The Centre for Fortean Zoology was founded in the UK in 1992 - nearly 20 years ago. Over the past two decades it has expanded to become a truly global organisation. We opened our American office in 2001, or Australian office in 2009, and now - in our 19th year - we are proud to welcome CFZ New Zealand to the CFZ global family.
Tuesday, 8 May 2012
[Enter Post Title Here] Update On-The-Fly Situation: I was hanging over the weekend so the specimen would not be lying and is on couriers office with a high likelihood of the damage. It's a good thing I did hang off as I've found another fly exactly the same as the first one. After doing some research it seems to me both these flies could be Chrysanthrax dispar. Photo#124305
That dang fly again – nand then there were two. I was hanging over the weekend so the specimen would not be lying and is on couriers office with a high likelihood of the damage. It's a good thing I did hang off as I've found another fly exactly the same as the first one. After doing some research it seems to me both these flies could be Chrysanthrax dispar. Photo#124305 Copyright © 2007 Scott Nelson Unknown Small Bee Fly - Chrysanthrax dispar Three Lakes Wilderness Area, Osceola County, Florida, USA July 3, 2007 Size: 5 - 6 mm tag • login or register to post comments Contributed by Scott Nelson on 4 July, 2007 - 4:44pm Last updated 29 August, 2009 - 11:54am I don't know whether these are endemic to New Zealand or have somehow passed border control, we have a shipping port not very far from us. It will be interesting to see what the answer the Department of conservation come up with. I am hoping to get this specimen away tomorrow, so now it is just a matter of time.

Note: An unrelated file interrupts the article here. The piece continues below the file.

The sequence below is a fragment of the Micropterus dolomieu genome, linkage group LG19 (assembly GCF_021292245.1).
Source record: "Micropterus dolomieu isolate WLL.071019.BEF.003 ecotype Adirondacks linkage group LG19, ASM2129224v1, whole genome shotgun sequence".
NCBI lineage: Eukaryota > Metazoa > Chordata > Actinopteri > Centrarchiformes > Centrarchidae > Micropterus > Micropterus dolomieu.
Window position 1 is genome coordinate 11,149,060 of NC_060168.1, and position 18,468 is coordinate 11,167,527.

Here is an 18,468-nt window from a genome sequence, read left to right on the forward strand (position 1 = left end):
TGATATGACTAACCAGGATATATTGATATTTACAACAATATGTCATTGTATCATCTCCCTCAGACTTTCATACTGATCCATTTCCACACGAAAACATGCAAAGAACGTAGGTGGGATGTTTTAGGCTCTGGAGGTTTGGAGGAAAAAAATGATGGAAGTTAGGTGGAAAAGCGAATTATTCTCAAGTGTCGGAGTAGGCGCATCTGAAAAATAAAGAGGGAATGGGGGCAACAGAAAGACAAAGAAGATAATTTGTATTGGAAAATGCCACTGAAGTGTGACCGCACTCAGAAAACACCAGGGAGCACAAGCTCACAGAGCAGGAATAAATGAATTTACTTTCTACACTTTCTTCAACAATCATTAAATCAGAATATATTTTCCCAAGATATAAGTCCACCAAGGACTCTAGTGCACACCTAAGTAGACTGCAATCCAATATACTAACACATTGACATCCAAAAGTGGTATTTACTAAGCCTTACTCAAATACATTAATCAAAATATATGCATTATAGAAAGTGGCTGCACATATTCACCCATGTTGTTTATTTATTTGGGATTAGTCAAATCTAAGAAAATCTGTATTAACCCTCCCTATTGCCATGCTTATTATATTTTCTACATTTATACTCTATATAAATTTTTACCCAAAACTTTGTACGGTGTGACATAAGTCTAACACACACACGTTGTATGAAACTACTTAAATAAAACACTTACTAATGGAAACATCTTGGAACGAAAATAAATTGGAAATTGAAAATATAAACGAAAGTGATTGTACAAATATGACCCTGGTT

Thursday, 3 May 2012
It just goes to show even amateurs can still make scientific contributions . The other day I had just taken a break and on returning to my desk found a house fly sitting on my mouse as if still alive. The creature however did not seem alarmed by my reappearance so I became curious and examined it more intimately. It was most decidedly dead but the unusual thing was I had never seen a fly like it. The front end was that of a normal house fly, but the abdomen was entirely different it was striped black and white in a not unattractive manner. The wings also appeared shorter than the ordinary house fly.